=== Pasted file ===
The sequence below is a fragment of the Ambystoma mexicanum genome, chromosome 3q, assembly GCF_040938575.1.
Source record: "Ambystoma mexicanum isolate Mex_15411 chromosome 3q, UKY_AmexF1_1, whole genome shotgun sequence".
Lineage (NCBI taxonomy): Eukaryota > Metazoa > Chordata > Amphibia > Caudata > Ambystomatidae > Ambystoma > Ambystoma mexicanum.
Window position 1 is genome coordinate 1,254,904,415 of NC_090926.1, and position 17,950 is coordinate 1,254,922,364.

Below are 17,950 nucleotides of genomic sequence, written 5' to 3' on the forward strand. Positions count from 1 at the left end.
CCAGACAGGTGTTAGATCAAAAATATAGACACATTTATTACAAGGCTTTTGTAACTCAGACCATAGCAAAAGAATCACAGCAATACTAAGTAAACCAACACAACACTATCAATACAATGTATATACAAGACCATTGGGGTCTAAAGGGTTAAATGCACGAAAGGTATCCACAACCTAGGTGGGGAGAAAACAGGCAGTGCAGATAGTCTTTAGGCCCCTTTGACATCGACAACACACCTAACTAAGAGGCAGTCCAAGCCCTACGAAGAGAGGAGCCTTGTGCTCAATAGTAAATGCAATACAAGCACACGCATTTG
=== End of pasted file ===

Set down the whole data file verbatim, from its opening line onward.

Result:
The sequence below is a fragment of the Ambystoma mexicanum genome, chromosome 3q, assembly GCF_040938575.1.
Source record: "Ambystoma mexicanum isolate Mex_15411 chromosome 3q, UKY_AmexF1_1, whole genome shotgun sequence".
Lineage (NCBI taxonomy): Eukaryota > Metazoa > Chordata > Amphibia > Caudata > Ambystomatidae > Ambystoma > Ambystoma mexicanum.
Window position 1 is genome coordinate 1,254,904,415 of NC_090926.1, and position 17,950 is coordinate 1,254,922,364.

Below are 17,950 nucleotides of genomic sequence, written 5' to 3' on the forward strand. Positions count from 1 at the left end.
CCAGACAGGTGTTAGATCAAAAATATAGACACATTTATTACAAGGCTTTTGTAACTCAGACCATAGCAAAAGAATCACAGCAATACTAAGTAAACCAACACAACACTATCAATACAATGTATATACAAGACCATTGGGGTCTAAAGGGTTAAATGCACGAAAGGTATCCACAACCTAGGTGGGGAGAAAACAGGCAGTGCAGATAGTCTTTAGGCCCCTTTGACATCGACAACACACCTAACTAAGAGGCAGTCCAAGCCCTACGAAGAGAGGAGCCTTGTGCTCAATAGTAAATGCAATACAAGCACACGCATTTG